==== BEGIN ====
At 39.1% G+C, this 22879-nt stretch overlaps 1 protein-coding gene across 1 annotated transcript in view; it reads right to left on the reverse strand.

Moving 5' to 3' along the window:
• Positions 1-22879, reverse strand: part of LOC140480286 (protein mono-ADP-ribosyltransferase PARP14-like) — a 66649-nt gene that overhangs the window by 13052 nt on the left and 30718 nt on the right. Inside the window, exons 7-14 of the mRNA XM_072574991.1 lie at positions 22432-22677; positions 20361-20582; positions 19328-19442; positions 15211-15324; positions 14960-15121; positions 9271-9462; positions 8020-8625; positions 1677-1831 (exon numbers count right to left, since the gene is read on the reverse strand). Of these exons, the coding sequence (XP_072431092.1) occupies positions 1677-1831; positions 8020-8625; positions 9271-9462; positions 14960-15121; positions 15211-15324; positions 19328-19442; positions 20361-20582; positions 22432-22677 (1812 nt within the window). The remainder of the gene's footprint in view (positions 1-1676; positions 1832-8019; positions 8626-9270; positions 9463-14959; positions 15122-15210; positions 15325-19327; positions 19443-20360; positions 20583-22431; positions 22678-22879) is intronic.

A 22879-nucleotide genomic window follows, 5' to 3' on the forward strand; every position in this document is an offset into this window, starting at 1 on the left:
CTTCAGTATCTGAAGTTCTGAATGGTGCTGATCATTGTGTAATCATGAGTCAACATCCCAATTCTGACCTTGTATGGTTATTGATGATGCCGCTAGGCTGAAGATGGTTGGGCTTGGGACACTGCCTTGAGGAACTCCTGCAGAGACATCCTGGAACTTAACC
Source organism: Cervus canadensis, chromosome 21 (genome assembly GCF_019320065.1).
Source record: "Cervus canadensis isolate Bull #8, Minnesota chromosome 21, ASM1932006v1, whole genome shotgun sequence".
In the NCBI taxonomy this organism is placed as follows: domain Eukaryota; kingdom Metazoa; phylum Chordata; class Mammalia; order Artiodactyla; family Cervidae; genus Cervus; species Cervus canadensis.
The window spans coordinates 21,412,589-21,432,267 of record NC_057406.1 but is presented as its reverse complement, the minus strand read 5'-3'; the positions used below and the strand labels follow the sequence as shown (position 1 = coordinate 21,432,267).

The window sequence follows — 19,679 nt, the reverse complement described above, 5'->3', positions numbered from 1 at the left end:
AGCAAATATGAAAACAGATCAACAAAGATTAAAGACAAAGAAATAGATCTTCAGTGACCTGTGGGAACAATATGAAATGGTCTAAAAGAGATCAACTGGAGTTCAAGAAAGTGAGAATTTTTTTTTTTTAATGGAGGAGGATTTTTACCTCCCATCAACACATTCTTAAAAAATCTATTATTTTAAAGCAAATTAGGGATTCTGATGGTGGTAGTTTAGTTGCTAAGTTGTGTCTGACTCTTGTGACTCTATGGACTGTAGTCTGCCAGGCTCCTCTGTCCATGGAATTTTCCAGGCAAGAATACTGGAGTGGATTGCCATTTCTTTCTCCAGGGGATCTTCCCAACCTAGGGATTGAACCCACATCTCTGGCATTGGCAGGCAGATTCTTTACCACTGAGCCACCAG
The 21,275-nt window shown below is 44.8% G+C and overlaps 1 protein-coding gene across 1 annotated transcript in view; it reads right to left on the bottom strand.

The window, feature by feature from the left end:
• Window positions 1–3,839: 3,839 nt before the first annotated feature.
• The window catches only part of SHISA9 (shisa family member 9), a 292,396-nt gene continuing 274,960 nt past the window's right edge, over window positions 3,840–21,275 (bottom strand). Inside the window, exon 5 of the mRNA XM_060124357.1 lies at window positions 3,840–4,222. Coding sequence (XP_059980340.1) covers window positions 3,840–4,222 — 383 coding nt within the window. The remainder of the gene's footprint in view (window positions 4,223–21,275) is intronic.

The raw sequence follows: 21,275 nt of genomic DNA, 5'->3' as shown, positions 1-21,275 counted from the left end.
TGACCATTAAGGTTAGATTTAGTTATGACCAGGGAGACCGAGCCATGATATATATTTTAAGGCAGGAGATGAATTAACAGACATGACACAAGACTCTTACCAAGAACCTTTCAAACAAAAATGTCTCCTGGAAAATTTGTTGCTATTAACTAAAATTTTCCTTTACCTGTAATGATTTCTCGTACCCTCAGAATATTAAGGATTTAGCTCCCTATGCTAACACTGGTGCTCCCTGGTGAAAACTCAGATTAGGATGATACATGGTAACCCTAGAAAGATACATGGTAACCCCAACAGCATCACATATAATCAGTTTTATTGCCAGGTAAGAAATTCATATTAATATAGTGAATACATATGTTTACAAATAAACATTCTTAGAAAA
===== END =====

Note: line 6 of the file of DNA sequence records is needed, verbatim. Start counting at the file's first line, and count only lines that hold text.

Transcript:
Source organism: Cervus canadensis, chromosome 21 (genome assembly GCF_019320065.1).